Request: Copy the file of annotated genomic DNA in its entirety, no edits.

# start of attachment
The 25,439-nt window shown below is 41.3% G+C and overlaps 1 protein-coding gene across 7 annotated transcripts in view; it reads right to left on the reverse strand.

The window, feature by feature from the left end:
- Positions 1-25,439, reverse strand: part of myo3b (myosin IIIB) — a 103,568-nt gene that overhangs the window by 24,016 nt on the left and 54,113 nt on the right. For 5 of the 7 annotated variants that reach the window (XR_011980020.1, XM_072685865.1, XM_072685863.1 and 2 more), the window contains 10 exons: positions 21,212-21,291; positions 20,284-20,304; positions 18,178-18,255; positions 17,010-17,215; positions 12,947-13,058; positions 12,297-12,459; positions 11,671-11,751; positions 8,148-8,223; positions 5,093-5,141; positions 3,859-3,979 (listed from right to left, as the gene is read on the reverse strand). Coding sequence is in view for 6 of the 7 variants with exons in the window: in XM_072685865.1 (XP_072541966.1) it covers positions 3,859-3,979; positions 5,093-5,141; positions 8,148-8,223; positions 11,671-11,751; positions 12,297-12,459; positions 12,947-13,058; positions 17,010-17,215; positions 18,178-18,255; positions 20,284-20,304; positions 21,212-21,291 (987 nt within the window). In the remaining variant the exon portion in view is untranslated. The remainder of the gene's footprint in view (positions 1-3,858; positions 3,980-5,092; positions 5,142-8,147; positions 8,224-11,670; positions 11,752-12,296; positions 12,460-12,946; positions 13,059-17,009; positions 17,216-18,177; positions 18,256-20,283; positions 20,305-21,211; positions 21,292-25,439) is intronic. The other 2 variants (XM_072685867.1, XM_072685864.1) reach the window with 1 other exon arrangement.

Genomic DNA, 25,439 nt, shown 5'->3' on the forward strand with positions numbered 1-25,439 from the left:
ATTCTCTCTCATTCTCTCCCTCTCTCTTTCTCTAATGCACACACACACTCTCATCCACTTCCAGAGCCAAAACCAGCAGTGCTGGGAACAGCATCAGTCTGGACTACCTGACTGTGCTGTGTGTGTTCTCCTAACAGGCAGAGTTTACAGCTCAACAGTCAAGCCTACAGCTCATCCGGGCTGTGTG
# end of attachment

The 25,439-nt window shown below is 41.3% G+C and overlaps 1 protein-coding gene across 7 annotated transcripts in view; it reads right to left on the reverse strand.

The window, feature by feature from the left end:
- Positions 1-25,439, reverse strand: part of myo3b (myosin IIIB) — a 103,568-nt gene that overhangs the window by 24,016 nt on the left and 54,113 nt on the right. For 5 of the 7 annotated variants that reach the window (XR_011980020.1, XM_072685865.1, XM_072685863.1 and 2 more), the window contains 10 exons: positions 21,212-21,291; positions 20,284-20,304; positions 18,178-18,255; positions 17,010-17,215; positions 12,947-13,058; positions 12,297-12,459; positions 11,671-11,751; positions 8,148-8,223; positions 5,093-5,141; positions 3,859-3,979 (listed from right to left, as the gene is read on the reverse strand). Coding sequence is in view for 6 of the 7 variants with exons in the window: in XM_072685865.1 (XP_072541966.1) it covers positions 3,859-3,979; positions 5,093-5,141; positions 8,148-8,223; positions 11,671-11,751; positions 12,297-12,459; positions 12,947-13,058; positions 17,010-17,215; positions 18,178-18,255; positions 20,284-20,304; positions 21,212-21,291 (987 nt within the window). In the remaining variant the exon portion in view is untranslated. The remainder of the gene's footprint in view (positions 1-3,858; positions 3,980-5,092; positions 5,142-8,147; positions 8,224-11,670; positions 11,752-12,296; positions 12,460-12,946; positions 13,059-17,009; positions 17,216-18,177; positions 18,256-20,283; positions 20,305-21,211; positions 21,292-25,439) is intronic. The other 2 variants (XM_072685867.1, XM_072685864.1) reach the window with 1 other exon arrangement.

Genomic DNA, 25,439 nt, shown 5'->3' on the forward strand with positions numbered 1-25,439 from the left:
ATTCTCTCTCATTCTCTCCCTCTCTCTTTCTCTAATGCACACACACACTCTCATCCACTTCCAGAGCCAAAACCAGCAGTGCTGGGAACAGCATCAGTCTGGACTACCTGACTGTGCTGTGTGTGTTCTCCTAACAGGCAGAGTTTACAGCTCAACAGTCAAGCCTACAGCTCATCCGGGCTGTGTG